executive share option scheme


Also found in: Acronyms.

executive share option scheme

an arrangement which involves the periodic grant of SHARES in a company to the company's executive directors as an incentive for them to improve the financial performance of the company and align their interests more closely with those of the company's SHAREHOLDERS. Options to buy shares are granted at a specified ‘exercise’ price which is normally the market price of the company's shares at the date of grant. The exercise of options typically can only occur between three and ten years after the date of grant. Most options can be exercised (that is ‘cashed-in’) only provided that certain pre-determined financial performance ‘targets’ are achieved over a specified time period, usually three years. Typically, option schemes require the company's earnings per share (profit after tax divided by the number of shares) to grow at a rate greater than the increase in the RETAIL PRICE INDEX over the same period or growth in total shareholder return (increase in share price with dividends reinvested) to exceed that of companies comprising some SHARE PRICE INDEX, such as the FTSE-100 share index. Compare LONG-TERM INCENTIVE PLAN. See PRINCIPAL-AGENT THEORY, BUSINESS OBJECTIVES, CORPORATE GOVERNANCE, EMPLOYEE SHARE OWNERSHIP PLAN.

executive share option scheme

an arrangement that involves the periodic grant of SHARES in a company to the company's executive directors as an incentive for them to improve the financial performance of the company and align their interests more closely with those of the company's SHAREHOLDERS. Options to buy shares are granted at a specified ‘exercise’ price, which is normally the market price of the company's shares at the date of grant. Most options can be exercised (i.e. ‘cashed in’) only provided that certain predetermined financial performance ‘targets’ are achieved over a specified time period, usually three years. Typically, option schemes require the company's earnings per share (profit after tax divided by the number of shares) to grow at a rate greater than the increase in the RETAIL PRICE INDEX over the same period or growth in total shareholder return (increase in share price with dividends reinvested) to exceed that of companies comprising some SHARE PRICE INDEX, such as the FTSE-100 share index.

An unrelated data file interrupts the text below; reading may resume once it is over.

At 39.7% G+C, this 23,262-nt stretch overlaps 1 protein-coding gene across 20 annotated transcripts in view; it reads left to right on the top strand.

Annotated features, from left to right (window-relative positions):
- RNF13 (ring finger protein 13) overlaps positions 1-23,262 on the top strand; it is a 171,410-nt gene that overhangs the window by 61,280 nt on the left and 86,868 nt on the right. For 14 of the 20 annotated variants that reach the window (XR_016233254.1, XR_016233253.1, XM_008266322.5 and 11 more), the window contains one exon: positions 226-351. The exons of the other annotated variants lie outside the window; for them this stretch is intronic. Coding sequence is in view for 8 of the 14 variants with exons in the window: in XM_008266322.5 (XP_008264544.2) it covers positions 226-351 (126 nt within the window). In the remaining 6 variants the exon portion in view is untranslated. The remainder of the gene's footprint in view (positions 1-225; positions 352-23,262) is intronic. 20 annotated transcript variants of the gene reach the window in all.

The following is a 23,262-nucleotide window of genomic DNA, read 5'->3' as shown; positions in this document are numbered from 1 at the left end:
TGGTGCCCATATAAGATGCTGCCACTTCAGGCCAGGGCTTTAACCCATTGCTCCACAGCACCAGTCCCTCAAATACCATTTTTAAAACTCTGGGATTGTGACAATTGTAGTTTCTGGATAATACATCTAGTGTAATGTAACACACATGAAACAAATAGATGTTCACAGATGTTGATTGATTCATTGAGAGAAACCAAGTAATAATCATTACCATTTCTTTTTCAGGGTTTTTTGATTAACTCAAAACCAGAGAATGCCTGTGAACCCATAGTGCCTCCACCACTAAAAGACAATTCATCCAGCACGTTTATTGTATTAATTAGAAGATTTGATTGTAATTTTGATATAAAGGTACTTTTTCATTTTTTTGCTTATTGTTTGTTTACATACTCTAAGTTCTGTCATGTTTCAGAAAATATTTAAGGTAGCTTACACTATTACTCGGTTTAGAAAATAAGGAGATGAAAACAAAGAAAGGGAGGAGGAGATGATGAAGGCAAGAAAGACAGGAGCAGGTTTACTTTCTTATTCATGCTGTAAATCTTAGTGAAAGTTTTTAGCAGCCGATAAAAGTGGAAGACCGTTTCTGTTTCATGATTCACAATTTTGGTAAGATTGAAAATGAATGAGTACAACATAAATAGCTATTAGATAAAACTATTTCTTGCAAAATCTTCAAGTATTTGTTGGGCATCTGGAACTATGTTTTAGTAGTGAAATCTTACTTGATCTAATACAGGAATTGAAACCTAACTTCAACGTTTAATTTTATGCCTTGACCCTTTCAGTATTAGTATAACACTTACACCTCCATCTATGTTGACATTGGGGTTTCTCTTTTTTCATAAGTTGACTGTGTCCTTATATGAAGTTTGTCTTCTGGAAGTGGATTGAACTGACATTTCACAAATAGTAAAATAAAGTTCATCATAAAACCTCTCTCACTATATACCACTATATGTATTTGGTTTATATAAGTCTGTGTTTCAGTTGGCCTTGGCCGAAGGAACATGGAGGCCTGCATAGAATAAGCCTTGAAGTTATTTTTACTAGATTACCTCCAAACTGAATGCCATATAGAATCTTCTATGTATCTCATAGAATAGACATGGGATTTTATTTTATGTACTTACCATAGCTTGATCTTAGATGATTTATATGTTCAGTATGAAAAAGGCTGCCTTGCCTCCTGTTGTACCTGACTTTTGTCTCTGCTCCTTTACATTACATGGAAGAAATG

For example, in the case of Legal and General (2004), the insurance company share options become exercisable if the growth in the company's total shareholder return (TSR) is greater than the average TSR growth of companies comprising the FTSE-100 share index over three years. For Barrett (2004), the house-building company, share options become exercisable if the growth in the company's earnings per share is greater than the increase in the RETAIL PRICE INDEX by at least 9% over three years. Compare LONG-TERM INCENTIVE PLAN. See PRINCIPAL-AGENT THEORY, FIRM OBJECTIVES, CORPORATE GOVERNANCE.

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